In this context, the question of human robot interfaces (HRI) is becoming a new field of research covering working conditions and safety at work in environments being taken over by mobile, learning robots. Three major issues need to be mentioned. The first concerns "augmented reality", i.e. the instantaneous insertion of elements stemming from artificial vision or generated by simulation software into real world images. Well-known in the world of video games and the military field, and made popular by Google glasses (see the article on p. 22), augmented reality is now increasingly used in manufacturing, in maintenance work in hostile environments, in logistics and in surgery. From a working conditions perspective, one key question involves finding the right balance between a worker’s own visual and sensory perceptions and those generated by an augmented reality system, with a view to guaranteeing both safety and performance.
The second issue is that of the complexity of work situations. On what should we focus our attention, for example to prevent accidents, given the plethora of information processed and issued by robots? How can we anticipate the behaviour of a mobile robot? How can we design safe workplaces used simultaneously by robots and humans? What does collaborating with a robot actually mean? Collaboration between humans is often based on the definition of common goals to be achieved as a team, but can there be goals shared by robots and workers? Such questions are more concerned with work organisation choices than the intrinsic performance of the technology.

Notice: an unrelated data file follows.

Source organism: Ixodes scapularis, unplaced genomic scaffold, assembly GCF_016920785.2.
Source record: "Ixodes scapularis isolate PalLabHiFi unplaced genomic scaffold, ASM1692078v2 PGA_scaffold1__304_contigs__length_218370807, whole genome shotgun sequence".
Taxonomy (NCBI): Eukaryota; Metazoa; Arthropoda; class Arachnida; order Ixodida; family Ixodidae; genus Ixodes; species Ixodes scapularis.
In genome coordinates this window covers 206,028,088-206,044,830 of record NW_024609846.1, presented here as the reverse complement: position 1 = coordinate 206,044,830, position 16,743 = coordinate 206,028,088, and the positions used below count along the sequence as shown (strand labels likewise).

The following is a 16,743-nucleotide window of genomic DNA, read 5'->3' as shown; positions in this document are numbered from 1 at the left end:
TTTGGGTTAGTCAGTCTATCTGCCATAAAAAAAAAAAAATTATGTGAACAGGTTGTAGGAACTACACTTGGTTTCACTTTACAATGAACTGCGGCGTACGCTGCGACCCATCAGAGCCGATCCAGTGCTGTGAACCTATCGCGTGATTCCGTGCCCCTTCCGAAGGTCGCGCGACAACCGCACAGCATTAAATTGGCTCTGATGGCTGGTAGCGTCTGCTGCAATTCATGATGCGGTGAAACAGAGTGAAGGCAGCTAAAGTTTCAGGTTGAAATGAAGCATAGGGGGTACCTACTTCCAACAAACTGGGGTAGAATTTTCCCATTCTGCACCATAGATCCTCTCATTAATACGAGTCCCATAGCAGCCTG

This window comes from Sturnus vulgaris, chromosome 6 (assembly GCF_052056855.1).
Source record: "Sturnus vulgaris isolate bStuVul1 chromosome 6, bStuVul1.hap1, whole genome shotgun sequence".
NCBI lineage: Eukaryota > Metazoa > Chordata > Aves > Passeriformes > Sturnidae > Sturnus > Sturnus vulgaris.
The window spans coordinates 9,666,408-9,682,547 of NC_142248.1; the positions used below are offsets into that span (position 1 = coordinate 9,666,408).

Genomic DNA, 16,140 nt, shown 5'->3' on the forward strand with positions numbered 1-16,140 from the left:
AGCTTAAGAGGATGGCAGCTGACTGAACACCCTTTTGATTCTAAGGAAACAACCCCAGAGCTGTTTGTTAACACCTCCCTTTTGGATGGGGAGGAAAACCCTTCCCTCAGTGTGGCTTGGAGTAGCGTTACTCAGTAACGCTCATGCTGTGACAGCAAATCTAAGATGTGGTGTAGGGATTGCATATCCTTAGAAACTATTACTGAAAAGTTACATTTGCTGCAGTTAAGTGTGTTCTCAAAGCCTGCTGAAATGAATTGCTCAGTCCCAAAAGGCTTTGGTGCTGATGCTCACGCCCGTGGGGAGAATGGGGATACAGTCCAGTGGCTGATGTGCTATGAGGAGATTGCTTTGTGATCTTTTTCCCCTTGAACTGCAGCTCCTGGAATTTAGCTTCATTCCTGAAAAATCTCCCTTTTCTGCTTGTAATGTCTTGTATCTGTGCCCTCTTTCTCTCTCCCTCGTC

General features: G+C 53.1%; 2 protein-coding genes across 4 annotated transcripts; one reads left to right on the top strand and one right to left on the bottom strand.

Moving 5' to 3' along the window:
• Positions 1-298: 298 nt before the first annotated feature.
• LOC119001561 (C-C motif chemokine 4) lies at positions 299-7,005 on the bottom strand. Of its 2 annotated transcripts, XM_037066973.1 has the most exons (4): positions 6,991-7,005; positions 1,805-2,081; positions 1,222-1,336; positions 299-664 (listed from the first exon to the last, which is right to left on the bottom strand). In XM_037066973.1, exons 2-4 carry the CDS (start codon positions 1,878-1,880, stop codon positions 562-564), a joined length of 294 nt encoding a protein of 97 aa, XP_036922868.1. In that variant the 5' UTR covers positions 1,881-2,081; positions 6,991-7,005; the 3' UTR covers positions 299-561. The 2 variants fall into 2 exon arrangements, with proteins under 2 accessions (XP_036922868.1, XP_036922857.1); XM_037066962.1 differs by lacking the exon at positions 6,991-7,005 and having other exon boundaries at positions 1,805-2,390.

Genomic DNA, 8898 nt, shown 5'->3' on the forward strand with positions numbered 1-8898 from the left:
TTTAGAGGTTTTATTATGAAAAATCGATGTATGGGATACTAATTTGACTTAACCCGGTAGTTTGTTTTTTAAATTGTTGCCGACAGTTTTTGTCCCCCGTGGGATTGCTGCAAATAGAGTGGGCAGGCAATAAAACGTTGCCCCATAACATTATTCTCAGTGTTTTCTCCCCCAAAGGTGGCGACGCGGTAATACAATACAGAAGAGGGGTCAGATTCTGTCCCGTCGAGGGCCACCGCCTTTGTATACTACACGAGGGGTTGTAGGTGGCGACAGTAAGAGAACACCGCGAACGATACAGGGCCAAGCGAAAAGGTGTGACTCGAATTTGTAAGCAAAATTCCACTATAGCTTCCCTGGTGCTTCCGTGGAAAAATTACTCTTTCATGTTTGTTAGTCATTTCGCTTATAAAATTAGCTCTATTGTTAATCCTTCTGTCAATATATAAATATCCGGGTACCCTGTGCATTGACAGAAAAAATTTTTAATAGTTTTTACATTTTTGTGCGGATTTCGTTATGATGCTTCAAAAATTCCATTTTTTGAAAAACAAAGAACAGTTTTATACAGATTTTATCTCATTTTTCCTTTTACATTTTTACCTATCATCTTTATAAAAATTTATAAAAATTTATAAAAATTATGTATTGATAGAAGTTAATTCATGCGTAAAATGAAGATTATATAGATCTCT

The third and final issue concerns the intuitive interfaces in the interaction between a worker and a robot: not just tactile interfaces such as those used in smartphones, but also gestures, verbal expression, emotional reactions, spontaneous movements. Intuitive programming, which is based on a worker demonstrating certain movements and the robot copying them, questions the classical distinction between encodable knowledge and tacit knowledge. In certain cases, for instance the use of exoskeletons (see the article on p. 27) where robots become appendages of the human body, interfaces take on completely new forms. Though such robots can make the execution of certain strenuous tasks a lot easier, their usage requires a recast of the methods used to assess safety at work.
In the face of all these challenges, some authors are pleading for "inclusive robotics", i.e. developing bottom-up innovation practices, where technology designers and end users work together to find the best distribution of tasks between humans and robots. Priority should also be given, especially via lifelong learning, to providing workers with greater autonomy and more control over their work environment, in a context where the border between the capabilities of humans and those of intelligent machines is constantly shifting. Finally, we need to decide which tasks, which relations and which responsibilities need to be left in human hands, whether individually or collectively.